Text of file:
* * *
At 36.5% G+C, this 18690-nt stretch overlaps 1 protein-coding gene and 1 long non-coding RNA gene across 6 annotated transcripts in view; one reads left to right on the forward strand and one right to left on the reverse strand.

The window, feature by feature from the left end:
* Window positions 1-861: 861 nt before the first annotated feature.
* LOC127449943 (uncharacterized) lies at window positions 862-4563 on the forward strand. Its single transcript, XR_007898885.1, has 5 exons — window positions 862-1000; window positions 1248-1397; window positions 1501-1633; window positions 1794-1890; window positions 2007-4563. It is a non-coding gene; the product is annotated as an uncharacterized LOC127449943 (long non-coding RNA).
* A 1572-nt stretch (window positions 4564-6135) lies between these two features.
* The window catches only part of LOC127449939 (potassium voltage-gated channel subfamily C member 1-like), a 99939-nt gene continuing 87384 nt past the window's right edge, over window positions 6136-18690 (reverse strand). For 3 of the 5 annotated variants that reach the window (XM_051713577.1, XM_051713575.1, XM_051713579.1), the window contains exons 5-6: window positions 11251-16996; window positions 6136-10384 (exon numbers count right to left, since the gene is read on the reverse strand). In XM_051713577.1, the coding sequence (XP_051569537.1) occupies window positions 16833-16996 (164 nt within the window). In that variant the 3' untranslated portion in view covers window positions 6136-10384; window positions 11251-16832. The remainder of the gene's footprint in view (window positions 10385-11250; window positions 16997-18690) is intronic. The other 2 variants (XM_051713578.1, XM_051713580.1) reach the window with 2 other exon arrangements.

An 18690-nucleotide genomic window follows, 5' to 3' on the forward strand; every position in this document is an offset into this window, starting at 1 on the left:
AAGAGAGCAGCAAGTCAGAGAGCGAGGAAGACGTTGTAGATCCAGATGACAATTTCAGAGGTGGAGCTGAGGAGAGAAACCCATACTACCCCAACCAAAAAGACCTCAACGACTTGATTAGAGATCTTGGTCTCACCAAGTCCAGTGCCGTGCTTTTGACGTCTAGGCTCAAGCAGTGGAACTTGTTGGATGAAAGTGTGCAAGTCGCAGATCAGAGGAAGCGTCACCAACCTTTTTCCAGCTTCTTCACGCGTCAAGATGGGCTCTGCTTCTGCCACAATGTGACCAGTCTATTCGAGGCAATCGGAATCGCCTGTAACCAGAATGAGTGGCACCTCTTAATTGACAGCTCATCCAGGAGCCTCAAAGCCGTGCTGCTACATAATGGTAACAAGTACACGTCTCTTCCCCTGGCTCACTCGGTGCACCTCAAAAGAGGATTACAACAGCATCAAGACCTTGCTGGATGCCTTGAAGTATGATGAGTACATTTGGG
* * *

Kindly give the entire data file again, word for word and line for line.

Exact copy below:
At 36.5% G+C, this 18690-nt stretch overlaps 1 protein-coding gene and 1 long non-coding RNA gene across 6 annotated transcripts in view; one reads left to right on the forward strand and one right to left on the reverse strand.

The window, feature by feature from the left end:
* Window positions 1-861: 861 nt before the first annotated feature.
* LOC127449943 (uncharacterized) lies at window positions 862-4563 on the forward strand. Its single transcript, XR_007898885.1, has 5 exons — window positions 862-1000; window positions 1248-1397; window positions 1501-1633; window positions 1794-1890; window positions 2007-4563. It is a non-coding gene; the product is annotated as an uncharacterized LOC127449943 (long non-coding RNA).
* A 1572-nt stretch (window positions 4564-6135) lies between these two features.
* The window catches only part of LOC127449939 (potassium voltage-gated channel subfamily C member 1-like), a 99939-nt gene continuing 87384 nt past the window's right edge, over window positions 6136-18690 (reverse strand). For 3 of the 5 annotated variants that reach the window (XM_051713577.1, XM_051713575.1, XM_051713579.1), the window contains exons 5-6: window positions 11251-16996; window positions 6136-10384 (exon numbers count right to left, since the gene is read on the reverse strand). In XM_051713577.1, the coding sequence (XP_051569537.1) occupies window positions 16833-16996 (164 nt within the window). In that variant the 3' untranslated portion in view covers window positions 6136-10384; window positions 11251-16832. The remainder of the gene's footprint in view (window positions 10385-11250; window positions 16997-18690) is intronic. The other 2 variants (XM_051713578.1, XM_051713580.1) reach the window with 2 other exon arrangements.

An 18690-nucleotide genomic window follows, 5' to 3' on the forward strand; every position in this document is an offset into this window, starting at 1 on the left:
AAGAGAGCAGCAAGTCAGAGAGCGAGGAAGACGTTGTAGATCCAGATGACAATTTCAGAGGTGGAGCTGAGGAGAGAAACCCATACTACCCCAACCAAAAAGACCTCAACGACTTGATTAGAGATCTTGGTCTCACCAAGTCCAGTGCCGTGCTTTTGACGTCTAGGCTCAAGCAGTGGAACTTGTTGGATGAAAGTGTGCAAGTCGCAGATCAGAGGAAGCGTCACCAACCTTTTTCCAGCTTCTTCACGCGTCAAGATGGGCTCTGCTTCTGCCACAATGTGACCAGTCTATTCGAGGCAATCGGAATCGCCTGTAACCAGAATGAGTGGCACCTCTTAATTGACAGCTCATCCAGGAGCCTCAAAGCCGTGCTGCTACATAATGGTAACAAGTACACGTCTCTTCCCCTGGCTCACTCGGTGCACCTCAAAAGAGGATTACAACAGCATCAAGACCTTGCTGGATGCCTTGAAGTATGATGAGTACATTTGGG